a low b/p by itself i would diagnose as decreased cardiac output r/t decreased contractility aeb low b/p of 77/49.
however, your instructor has a valid argument. a diagnosis is made on the basis of evidence that was collected and we determine its status by what happens to that evidence as time goes on. does it improve or stay the same? your goal statements are merely written predictions of how you think things will improve. and, yes, they must be measurable. a blood pressure is measured with a blood pressure cuff
. so, when you say things like "low blood pressure" and "the patient will have a normal blood pressure by noon" this cannot be measured. there are no "normal" markings on a blood pressure cuff. but if you say, "the patients blood pressure will return to 110/60 by noon," that
is measurable because we can put the blood pressure cuff on the patient and take a measurement and compare it against a parameter that we set.
decreased cardiac output r/t decreased contractility aeb low b/p of 77/49
the patient's blood pressure will return to 110/60 while on bed rest in 24 hours
by discharge the patient will demonstrate standing slowly when getting out of the bed or a chair.
impaired gas exchange r/t smoking as evidenced by copd
- ask the patient if he has experienced any weakness, nausea, dizziness and/or chest pain recently
- assess the skin for pallor, sweating and clamminess
- take lying, sitting and standing blood pressures q4h while awake and record
- palpate the pulses in the extremities of the arms and legs q4h while awake and record
- make sure the patient has his o2 tubing positioned correctly and that the o2 is on and running
- assist the patient when standing and ambulating and do not leave unattended
- encourage oral fluid intake
- if b/p goes below 80/60 or patient complains of dizziness maintain bed rest
- teach patient to stand slowly when getting out of the bed or a chair
- discuss the need for assistive devices for ambulation
- talk with the patient about the importance of adequate fluid intake
nausea r/t ?? (i don't know why he is nauseous??) aeb patient report of strong nauseous feeling (8/10)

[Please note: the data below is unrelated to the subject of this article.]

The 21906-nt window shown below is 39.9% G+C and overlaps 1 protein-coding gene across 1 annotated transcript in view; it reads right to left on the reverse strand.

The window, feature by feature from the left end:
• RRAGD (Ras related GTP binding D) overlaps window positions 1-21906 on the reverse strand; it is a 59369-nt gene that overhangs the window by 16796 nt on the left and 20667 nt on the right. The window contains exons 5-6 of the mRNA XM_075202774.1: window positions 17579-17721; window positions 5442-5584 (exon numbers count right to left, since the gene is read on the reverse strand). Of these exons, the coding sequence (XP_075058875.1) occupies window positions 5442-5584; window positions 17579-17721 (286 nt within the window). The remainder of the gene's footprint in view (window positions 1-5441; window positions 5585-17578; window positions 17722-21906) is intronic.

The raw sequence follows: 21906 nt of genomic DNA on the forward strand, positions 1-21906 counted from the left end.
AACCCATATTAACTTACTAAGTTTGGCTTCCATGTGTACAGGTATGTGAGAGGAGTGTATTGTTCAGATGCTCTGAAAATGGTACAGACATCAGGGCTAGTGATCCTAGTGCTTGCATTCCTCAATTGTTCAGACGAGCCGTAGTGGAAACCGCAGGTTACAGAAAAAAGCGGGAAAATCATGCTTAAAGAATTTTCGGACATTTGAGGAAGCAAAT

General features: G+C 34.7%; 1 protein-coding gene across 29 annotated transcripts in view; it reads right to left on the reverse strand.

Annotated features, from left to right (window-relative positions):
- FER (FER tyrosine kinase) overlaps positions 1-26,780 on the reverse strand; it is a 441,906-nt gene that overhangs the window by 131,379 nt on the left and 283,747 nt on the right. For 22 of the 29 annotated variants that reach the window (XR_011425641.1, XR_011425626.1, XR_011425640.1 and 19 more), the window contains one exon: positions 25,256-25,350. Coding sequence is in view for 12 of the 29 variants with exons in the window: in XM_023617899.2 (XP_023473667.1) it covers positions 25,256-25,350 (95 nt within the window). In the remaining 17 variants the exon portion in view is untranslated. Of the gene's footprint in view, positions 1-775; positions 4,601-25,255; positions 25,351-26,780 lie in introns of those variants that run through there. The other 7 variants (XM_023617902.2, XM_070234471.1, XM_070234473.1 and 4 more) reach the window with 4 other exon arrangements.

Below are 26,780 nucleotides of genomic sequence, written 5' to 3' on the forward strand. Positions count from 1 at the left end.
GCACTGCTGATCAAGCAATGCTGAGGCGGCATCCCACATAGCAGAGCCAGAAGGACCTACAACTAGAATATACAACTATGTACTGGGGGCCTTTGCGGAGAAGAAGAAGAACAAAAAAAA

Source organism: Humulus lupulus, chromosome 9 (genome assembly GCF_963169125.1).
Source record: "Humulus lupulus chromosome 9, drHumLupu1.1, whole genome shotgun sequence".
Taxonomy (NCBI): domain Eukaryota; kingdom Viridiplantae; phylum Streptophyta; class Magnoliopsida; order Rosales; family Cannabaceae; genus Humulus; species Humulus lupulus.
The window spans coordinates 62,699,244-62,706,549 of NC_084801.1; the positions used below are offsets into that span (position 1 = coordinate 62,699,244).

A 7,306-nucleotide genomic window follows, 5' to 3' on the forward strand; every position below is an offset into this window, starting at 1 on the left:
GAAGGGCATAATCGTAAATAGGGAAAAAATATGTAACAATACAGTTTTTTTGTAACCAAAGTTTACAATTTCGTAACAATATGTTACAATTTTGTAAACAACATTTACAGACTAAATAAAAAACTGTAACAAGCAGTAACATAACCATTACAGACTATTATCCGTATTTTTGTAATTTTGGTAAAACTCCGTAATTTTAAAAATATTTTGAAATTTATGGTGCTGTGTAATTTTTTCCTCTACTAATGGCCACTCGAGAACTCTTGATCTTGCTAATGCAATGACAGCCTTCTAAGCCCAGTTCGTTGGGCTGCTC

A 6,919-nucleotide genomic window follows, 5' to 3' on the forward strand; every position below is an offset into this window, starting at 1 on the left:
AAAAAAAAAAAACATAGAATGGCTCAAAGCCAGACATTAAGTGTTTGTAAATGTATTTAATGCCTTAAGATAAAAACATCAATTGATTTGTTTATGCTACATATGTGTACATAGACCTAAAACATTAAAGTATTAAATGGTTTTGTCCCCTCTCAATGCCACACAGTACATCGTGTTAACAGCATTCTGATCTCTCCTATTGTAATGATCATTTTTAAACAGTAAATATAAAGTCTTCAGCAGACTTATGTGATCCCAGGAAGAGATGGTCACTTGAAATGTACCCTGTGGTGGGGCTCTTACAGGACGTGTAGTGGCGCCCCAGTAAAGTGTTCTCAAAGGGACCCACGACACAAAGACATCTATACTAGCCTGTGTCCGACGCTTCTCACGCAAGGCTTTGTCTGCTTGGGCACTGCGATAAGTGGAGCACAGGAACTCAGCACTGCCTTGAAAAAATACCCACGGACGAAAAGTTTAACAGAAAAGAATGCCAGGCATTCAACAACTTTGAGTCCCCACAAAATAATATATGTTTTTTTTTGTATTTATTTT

the related factor and aeb are all wrong. there are only 2 related factors for impaired gas exchange.
- the alveoli are so damaged by disease that the o2/co2 interchange is compromised (alveolar-capillary membrane changes)
- the alveoli are so clogged up with exudates and secretions that the o2/co2 interchange is compromised (ventilation perfusion imbalance)
since this patient has copd the winner is alveolar-capillary membrane changes. smoking caused the problem. he has a more specific disease as well. copd is a broad term and there are 4 respiratory diseases that fall under it. emphysema or obstructive bronchitis are more likely what he has. your "as evidenced by
" part of the diagnostic statement is the data (evidence) you found that proves he has impaired gas exchange (excess or deficit in oxygenation and/or carbon dioxide elimination at the alveolar-capillary membrane).
there is no way you assessed this patient and found him to have copd. only a doctor can do that. if you look at the defining characteristics (a fancy name for signs and symptoms) on this website you will see what some of the evidence of impaired gas exchange
is: impaired gas exchange
. your diagnostic statement should begin as impaired gas exchange r/t alveolar-capillary membrane changes aeb [the patient's symptoms]
not why he is nauseous, but what the underlying reason is for the nausea to have occurred. this is not uncommon with copders. it may be his medications. if he is having low b/ps he may also be having dizziness and dizziness leads to nausea. this hypotension he is having may be positional or it may be brought on by his coughing. the heart and lungs are so closely linked to each other that it is hard to know if they are not entwined here. nausea and heart problems often go hand in hand.